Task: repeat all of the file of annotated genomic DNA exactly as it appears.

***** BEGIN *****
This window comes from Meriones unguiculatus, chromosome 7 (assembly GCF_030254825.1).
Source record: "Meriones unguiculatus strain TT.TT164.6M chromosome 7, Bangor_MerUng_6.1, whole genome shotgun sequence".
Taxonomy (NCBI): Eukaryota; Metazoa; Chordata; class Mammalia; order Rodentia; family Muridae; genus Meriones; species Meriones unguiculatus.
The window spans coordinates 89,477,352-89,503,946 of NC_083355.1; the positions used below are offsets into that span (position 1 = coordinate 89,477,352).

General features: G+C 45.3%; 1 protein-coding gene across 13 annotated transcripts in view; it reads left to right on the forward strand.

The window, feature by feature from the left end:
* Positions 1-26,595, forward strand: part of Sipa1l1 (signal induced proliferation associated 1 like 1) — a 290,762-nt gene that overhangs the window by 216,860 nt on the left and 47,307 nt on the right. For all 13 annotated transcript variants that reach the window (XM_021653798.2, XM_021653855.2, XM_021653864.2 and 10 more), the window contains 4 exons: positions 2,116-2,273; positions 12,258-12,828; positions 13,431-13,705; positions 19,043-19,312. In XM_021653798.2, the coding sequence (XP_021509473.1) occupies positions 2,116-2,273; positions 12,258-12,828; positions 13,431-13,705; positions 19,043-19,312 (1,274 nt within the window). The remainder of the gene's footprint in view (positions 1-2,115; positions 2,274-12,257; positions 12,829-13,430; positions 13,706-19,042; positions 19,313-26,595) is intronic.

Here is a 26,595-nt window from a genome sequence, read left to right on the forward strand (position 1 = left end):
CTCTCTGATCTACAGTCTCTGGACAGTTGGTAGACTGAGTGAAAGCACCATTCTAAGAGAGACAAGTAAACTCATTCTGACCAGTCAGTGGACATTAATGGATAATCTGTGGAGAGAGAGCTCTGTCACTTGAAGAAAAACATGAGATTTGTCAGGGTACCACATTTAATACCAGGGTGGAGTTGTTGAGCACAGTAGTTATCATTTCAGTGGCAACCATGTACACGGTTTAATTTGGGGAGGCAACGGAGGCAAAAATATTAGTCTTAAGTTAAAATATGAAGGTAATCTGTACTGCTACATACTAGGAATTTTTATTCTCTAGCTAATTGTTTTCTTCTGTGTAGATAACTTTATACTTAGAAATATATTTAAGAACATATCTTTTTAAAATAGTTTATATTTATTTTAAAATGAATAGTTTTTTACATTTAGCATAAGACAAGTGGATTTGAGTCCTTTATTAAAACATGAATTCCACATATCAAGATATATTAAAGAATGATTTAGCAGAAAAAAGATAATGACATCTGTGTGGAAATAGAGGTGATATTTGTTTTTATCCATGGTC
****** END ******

This window comes from Meriones unguiculatus, chromosome 7 (assembly GCF_030254825.1).
Source record: "Meriones unguiculatus strain TT.TT164.6M chromosome 7, Bangor_MerUng_6.1, whole genome shotgun sequence".
Taxonomy (NCBI): Eukaryota; Metazoa; Chordata; class Mammalia; order Rodentia; family Muridae; genus Meriones; species Meriones unguiculatus.
The window spans coordinates 89,477,352-89,503,946 of NC_083355.1; the positions used below are offsets into that span (position 1 = coordinate 89,477,352).

General features: G+C 45.3%; 1 protein-coding gene across 13 annotated transcripts in view; it reads left to right on the forward strand.

The window, feature by feature from the left end:
* Positions 1-26,595, forward strand: part of Sipa1l1 (signal induced proliferation associated 1 like 1) — a 290,762-nt gene that overhangs the window by 216,860 nt on the left and 47,307 nt on the right. For all 13 annotated transcript variants that reach the window (XM_021653798.2, XM_021653855.2, XM_021653864.2 and 10 more), the window contains 4 exons: positions 2,116-2,273; positions 12,258-12,828; positions 13,431-13,705; positions 19,043-19,312. In XM_021653798.2, the coding sequence (XP_021509473.1) occupies positions 2,116-2,273; positions 12,258-12,828; positions 13,431-13,705; positions 19,043-19,312 (1,274 nt within the window). The remainder of the gene's footprint in view (positions 1-2,115; positions 2,274-12,257; positions 12,829-13,430; positions 13,706-19,042; positions 19,313-26,595) is intronic.

Here is a 26,595-nt window from a genome sequence, read left to right on the forward strand (position 1 = left end):
CTCTCTGATCTACAGTCTCTGGACAGTTGGTAGACTGAGTGAAAGCACCATTCTAAGAGAGACAAGTAAACTCATTCTGACCAGTCAGTGGACATTAATGGATAATCTGTGGAGAGAGAGCTCTGTCACTTGAAGAAAAACATGAGATTTGTCAGGGTACCACATTTAATACCAGGGTGGAGTTGTTGAGCACAGTAGTTATCATTTCAGTGGCAACCATGTACACGGTTTAATTTGGGGAGGCAACGGAGGCAAAAATATTAGTCTTAAGTTAAAATATGAAGGTAATCTGTACTGCTACATACTAGGAATTTTTATTCTCTAGCTAATTGTTTTCTTCTGTGTAGATAACTTTATACTTAGAAATATATTTAAGAACATATCTTTTTAAAATAGTTTATATTTATTTTAAAATGAATAGTTTTTTACATTTAGCATAAGACAAGTGGATTTGAGTCCTTTATTAAAACATGAATTCCACATATCAAGATATATTAAAGAATGATTTAGCAGAAAAAAGATAATGACATCTGTGTGGAAATAGAGGTGATATTTGTTTTTATCCATGGTC